Find out if you qualify


Kate_sept2004 / Getty Images

When you earn a certain income, you are required to pay federal income taxes, which can reduce your income. To ease your financial burden, the Internal Revenue Service offers various tax credits you may be entitled to, such as the Earned Income Tax Credit – aka EITC.

The Taxpayer Certainty and Disaster Tax Relief Act 2020 gave taxpayers some relief from the EITC this year. If your earned income was higher in 2019 than in 2020, you are allowed to use your 2019 income to calculate your credit for 2020, according to the IRS.

Here’s what you need to know about the EITC and if you can take advantage of it to reduce your tax liability.

Find out: What are the federal tax brackets and 2020-2021 tax rates?

What is the earned income tax credit?

Earned income is the money you were paid to work for someone else or the money you earned from running your own business or farm. In general, earned income can include:

  • Wages

  • Self-employment income

  • Union benefits

  • Long-term disability benefits received before reaching the minimum retirement age (but do not include income such as capital gains, dividends, alimony, social security or unemployment benefits)

Each eligible child you claim increases the limits on earned income and adjusted gross income (AGI).

Find out more: Tax year deadlines to know

Earned Income Tax Credit Income Limits

The earned income tax credit is only available if your income does not exceed certain limits, some of which are based on your reporting status and the number of eligible children you are reporting. This table details earned income and AGI ceilings:

Earned Income Tax Credit Income Limits for the 2020 Tax Year

If your filing status is:

Number of eligible children






$ 15,820

$ 41,756

$ 47,440

$ 50,594

Head of household

$ 15,820

$ 41,756

$ 47,440

$ 50,594

Surviving spouse

$ 15,820

$ 41,756

$ 47,440

$ 50,594

Married Joint deposit

$ 21,710

$ 47,646

$ 53,330

$ 56,844

Information correct as of February 19, 2021.

The Working Income Tax Credit gives low-income taxpayers an additional credit on their tax return as a reward for earning income and helping support their families. The credit may increase for taxpayers with qualifying children. In fact, for some taxpayers, this tax break could be worth as much as $ 6,660.

Discover: 8 new or improved tax credits and reliefs for your 2020 return

Am I entitled to the income tax credit?

A tax credit is one of the fastest ways to reduce tax payable – it is a direct reduction in the amount of tax owed. To be eligible for the IRS earned income credit, you must have earned income during the year. Here’s what else you need to do to qualify:

  • Your investment income for the year cannot exceed $ 3,650.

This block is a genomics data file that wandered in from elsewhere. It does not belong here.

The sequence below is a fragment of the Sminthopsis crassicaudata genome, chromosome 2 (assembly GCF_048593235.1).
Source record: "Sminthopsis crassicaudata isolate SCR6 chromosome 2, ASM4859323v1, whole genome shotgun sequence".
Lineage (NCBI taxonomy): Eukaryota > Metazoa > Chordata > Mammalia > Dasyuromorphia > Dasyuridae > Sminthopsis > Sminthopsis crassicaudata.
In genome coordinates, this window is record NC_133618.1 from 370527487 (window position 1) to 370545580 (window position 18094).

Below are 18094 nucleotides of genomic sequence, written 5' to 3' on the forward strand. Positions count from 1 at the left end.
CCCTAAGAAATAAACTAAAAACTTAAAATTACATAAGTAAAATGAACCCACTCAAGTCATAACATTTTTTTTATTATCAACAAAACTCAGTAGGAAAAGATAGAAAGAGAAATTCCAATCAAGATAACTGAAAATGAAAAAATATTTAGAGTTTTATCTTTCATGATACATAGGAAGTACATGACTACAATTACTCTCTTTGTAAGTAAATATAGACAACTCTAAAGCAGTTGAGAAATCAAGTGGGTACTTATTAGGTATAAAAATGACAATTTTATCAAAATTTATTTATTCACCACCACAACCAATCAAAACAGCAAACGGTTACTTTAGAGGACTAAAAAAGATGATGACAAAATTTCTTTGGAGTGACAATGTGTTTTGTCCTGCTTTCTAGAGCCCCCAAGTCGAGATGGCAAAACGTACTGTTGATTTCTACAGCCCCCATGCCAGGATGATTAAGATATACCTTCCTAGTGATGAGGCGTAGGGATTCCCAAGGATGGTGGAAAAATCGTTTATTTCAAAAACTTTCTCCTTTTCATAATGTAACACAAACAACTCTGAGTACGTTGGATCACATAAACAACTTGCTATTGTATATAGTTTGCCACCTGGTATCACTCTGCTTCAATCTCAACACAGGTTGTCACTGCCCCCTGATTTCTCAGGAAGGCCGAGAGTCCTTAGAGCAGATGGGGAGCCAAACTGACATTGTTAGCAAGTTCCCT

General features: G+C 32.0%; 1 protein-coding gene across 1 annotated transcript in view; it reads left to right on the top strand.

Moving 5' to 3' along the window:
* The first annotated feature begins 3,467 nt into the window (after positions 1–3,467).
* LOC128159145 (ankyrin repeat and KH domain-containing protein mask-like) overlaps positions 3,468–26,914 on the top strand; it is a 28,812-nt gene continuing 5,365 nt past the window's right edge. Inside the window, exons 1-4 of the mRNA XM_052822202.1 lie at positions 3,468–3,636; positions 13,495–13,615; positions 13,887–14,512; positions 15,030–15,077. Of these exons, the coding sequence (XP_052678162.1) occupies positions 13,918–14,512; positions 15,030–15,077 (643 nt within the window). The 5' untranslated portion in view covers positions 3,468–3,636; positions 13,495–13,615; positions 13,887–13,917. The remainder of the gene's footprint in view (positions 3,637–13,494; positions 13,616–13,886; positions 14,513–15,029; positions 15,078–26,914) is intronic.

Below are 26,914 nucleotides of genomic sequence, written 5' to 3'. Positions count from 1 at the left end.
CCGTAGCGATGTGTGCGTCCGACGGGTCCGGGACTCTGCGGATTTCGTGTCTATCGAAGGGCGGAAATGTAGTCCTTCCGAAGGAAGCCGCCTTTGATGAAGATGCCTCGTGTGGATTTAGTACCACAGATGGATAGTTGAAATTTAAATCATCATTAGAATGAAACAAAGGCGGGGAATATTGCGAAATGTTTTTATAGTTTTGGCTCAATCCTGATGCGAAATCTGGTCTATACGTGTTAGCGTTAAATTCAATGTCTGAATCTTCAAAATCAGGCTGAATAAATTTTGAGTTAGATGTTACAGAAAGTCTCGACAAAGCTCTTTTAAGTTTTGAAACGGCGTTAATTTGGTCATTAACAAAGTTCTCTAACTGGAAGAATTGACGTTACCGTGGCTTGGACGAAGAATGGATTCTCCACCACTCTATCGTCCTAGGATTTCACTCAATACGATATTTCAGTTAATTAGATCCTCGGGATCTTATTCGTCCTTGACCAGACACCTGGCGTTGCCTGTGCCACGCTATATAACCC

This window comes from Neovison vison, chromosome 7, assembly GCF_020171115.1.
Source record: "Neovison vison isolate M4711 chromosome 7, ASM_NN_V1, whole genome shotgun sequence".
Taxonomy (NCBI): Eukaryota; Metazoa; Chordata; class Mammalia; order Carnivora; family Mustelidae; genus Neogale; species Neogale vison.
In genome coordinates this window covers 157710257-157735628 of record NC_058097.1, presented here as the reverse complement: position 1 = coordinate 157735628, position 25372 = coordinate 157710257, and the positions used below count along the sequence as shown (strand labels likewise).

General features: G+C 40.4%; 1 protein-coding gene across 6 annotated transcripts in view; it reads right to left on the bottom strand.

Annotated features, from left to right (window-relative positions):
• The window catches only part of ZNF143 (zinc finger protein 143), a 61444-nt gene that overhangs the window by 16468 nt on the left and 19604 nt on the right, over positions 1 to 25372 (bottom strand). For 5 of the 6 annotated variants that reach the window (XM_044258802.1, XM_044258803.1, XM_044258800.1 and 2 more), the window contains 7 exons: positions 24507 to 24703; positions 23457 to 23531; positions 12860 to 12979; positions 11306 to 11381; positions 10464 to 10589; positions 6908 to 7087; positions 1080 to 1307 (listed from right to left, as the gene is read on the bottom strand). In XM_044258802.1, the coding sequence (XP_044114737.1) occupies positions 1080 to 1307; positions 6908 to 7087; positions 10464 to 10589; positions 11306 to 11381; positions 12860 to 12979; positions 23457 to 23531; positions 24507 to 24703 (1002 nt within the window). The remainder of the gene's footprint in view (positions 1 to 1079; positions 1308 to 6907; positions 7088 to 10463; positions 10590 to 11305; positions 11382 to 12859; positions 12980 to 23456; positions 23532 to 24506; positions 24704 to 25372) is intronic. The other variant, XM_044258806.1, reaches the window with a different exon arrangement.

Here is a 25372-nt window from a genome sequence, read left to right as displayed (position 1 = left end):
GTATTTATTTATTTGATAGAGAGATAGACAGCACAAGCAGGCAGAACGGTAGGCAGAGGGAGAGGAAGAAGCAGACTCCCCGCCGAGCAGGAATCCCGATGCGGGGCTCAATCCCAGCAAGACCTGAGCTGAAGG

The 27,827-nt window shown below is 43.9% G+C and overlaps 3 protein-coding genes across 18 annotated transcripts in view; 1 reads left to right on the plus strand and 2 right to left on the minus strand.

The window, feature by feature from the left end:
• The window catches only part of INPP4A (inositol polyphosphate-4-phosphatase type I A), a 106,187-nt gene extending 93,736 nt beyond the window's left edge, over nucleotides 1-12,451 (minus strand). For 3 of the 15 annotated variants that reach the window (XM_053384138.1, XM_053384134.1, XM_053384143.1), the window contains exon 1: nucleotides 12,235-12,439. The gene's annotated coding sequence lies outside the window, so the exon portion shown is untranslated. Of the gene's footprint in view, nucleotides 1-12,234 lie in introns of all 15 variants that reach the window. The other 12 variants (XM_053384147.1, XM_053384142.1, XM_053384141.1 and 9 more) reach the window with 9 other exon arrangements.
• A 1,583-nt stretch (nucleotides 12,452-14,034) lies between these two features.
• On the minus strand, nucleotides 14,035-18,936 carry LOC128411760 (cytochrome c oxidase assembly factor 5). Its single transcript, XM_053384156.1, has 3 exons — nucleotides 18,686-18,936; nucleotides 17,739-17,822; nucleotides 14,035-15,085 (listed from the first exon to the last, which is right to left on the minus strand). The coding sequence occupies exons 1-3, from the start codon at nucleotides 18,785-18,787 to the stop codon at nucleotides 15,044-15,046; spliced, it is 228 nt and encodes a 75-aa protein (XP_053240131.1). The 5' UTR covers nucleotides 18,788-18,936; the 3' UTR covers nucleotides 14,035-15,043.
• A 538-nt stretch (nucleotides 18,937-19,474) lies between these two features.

• You cannot complete Form 2555, Foreign Earned Income.

  • Your filing status does not have to be married filing separately.

  • You must be a U.S. citizen or a year-round resident alien.

  • Neither your earned income nor your AGI can exceed your deposit status limit.

In addition, you, your spouse (if married), and any eligible child you are claiming must have a valid social security number that was issued before the filing deadline for your tax return, including any extension to it. tax for which you are entitled.

Remember: all the new numbers you need to know to plan your taxes in advance

Filing status and rules for eligible children

Your filing status must be one of the following: single, head of household, surviving spouse or married declaring jointly. You cannot apply for the EITC if your tax return status is a separate filing.

Eligible children are not limited to your biological children, and just because someone is your biological child does not automatically mean that he or she is your eligible child. The eligible child must pass the relationship test, age test, residency test and joint return test.

  • Relationship test: The child must be your biological or adopted child, your step-son, your foster child, a descendant of one of your children, a brother, a half-brother, a half-brother or a descendant of one of your siblings.

  • Age test: The child must be younger than you or your spouse and be under 19 or, if a full-time student, under 24. The person also meets the age criterion if they are definitely and totally disabled, regardless of their age.

  • Residence test: The child must live with you in the United States for more than half of the year.

  • Joint return test: The person cannot file a joint tax return with a spouse unless the child’s spouse has not been required to file and has only filed for a tax refund.

Related: What All Parents Should Know About the Child Tax Credit

Apply for the credit without eligible children

You do not have to have eligible children to benefit from the EITC. Although the credit is limited, you can still claim it as long as you meet the basic criteria as well as these additional criteria: [7]

  • You have lived in the United States for more than half of the year.

  • No one else can declare you as a dependent or eligible child on their income tax return.

  • You are under 65 and at least 25 at the end of the year.

More from GOBankingTaux

Cynthia Measom contributed to the writing of this article.

Last updated: February 19, 2021

This article originally appeared on Earned Income Credits Table: Find Out If You Qualify

Source link


About Author

Leave A Reply